Tag: cockpit

Portable virtual lab that fits in your pocket

by on Sep.19, 2020, under Code, Posts

USB 3.1 Flash Drive BAR Plus 256GB Titan Gray Memory & Storage - MUF-256BE4/AM | Samsung US

Storage continues to get cheaper and cheaper. Above is a picture of a SAMSUNG BAR Plus flash drive. I was able to find one used on eBay for about $30 which has 256GB storage capacity.

My goal was to have a portable Linux distro that’s persistent on a larger capacity flash drive which I can use to run virtual machines on and containers. While I’m not opposed to *BSD derivatives and even took some time to test out NomadBSD, I wanted to have an operating system that is more flexible and has more hardware support. I decided to go with Linux Mint XFCE. This means the flash drive can work in legacy bios systems and UEFI systems (provided secure boot is disabled).  To make the persistent Linux USB drive, I used this guide: https://www.howtogeek.com/howto/14912/create-a-persistent-bootable-ubuntu-usb-flash-drive/ .

A majority of computers for the past 20 years support virtualization. Granted, there are some rare systems that don’t support virtualization. (You can still install VirtualBox and have 32bit based guest operating systems.) My love and interest of type 1 hypervisors has lead me to experiment with hypervisors from different vendors. Linux KVM which has been around for 13 years, has become reliable and stable enough for production environments. To get Linux KVM up and running on my flash drive under Linux Mint, I simply used this tutorial: https://community.linuxmint.com/tutorial/view/1727. Then to get have a nice web based gui to work with Linux KVM, I installed cockpit ( https://www.hiroom2.com/2018/08/02/linuxmint-19-cockpit-en/ ) .

The next evolution of virtualization in my humble opinion, is virtual container based systems such as Docker. While dockers and container based systems may not always be ideal or meet true isolation security requirements, docker adoption and usage has skyrocketed. One of the most useful uses that I have for docker, is when I need a quick isolated environment for testing software that isn’t permanent. Need to brush up on MariaDB programming? Awesome, spin up a docker. Have a package you need to use that installs libraries that breaks other things or even your package manager? Docker to the rescue. There are some CUI/GUI based tools that help you with docker as well if you’re not a big fan of typing commands. (Check out dockly and https://www.portainer.io/ . Cockpit can be used for managing dockers as well.)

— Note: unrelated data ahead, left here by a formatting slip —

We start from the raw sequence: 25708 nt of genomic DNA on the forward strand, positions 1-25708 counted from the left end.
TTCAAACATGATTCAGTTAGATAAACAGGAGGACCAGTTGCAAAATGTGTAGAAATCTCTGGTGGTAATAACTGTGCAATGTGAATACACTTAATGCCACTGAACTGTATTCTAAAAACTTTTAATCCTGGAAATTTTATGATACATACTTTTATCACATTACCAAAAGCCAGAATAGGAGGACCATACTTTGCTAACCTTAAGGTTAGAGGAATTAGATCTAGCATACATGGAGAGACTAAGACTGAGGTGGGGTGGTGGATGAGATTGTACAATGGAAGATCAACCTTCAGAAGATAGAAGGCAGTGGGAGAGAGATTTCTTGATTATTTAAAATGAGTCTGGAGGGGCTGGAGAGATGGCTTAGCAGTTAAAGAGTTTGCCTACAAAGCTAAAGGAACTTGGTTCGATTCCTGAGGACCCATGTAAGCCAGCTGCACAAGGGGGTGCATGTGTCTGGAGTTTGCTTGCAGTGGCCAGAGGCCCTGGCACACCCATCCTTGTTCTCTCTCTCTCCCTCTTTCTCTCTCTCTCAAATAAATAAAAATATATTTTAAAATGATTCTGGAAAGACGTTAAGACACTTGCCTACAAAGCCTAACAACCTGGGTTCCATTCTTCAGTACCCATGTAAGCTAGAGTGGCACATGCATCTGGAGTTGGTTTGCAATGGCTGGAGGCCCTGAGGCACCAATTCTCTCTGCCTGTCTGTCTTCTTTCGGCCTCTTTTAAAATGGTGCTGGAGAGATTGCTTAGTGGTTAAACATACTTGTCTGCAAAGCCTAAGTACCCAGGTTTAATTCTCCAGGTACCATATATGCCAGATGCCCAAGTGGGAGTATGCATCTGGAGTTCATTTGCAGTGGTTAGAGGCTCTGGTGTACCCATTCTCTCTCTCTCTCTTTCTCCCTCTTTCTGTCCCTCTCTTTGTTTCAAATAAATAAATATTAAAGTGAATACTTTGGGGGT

To install docker on my persistent flash drive, was no problem (see this guide: https://linuxhint.com/install_docker_linux_mint/). However, to get it up and running was a bit more of a pain on a persistent Linux Mint flash drive.  You can’t use the default storage driver, overlay2, you have to use the VFS storage driver (see https://docs.docker.com/storage/storagedriver/vfs-driver/ ). Once you have done this, you can test docker by simply doing: docker run hello-world.

I also wanted to have secure remote access to the system running my persistent flash drive. I stumbled upon Tailscale and fell in love. Once you have tailscale up and running, you’ll have a tailscale0 interface. You can now ssh into your persistent flash drive from other places on the internet as long as you have tailscale configured on the client system. Tailscale can traverse NAT!

This persistent flash drive that I have is not without its issues. I have not been able to upgrade the kernel or upgrade to a new version of Linux Mint. Additionally, the mint user password does not persist after reboot (though the root password persists). To access ssh on my flash drive I had to enable root login for ssh, which I know is not ideal or very secure. Caveats aside, this has been a fun learning experience that I would recommend to any other computer enthusiast.


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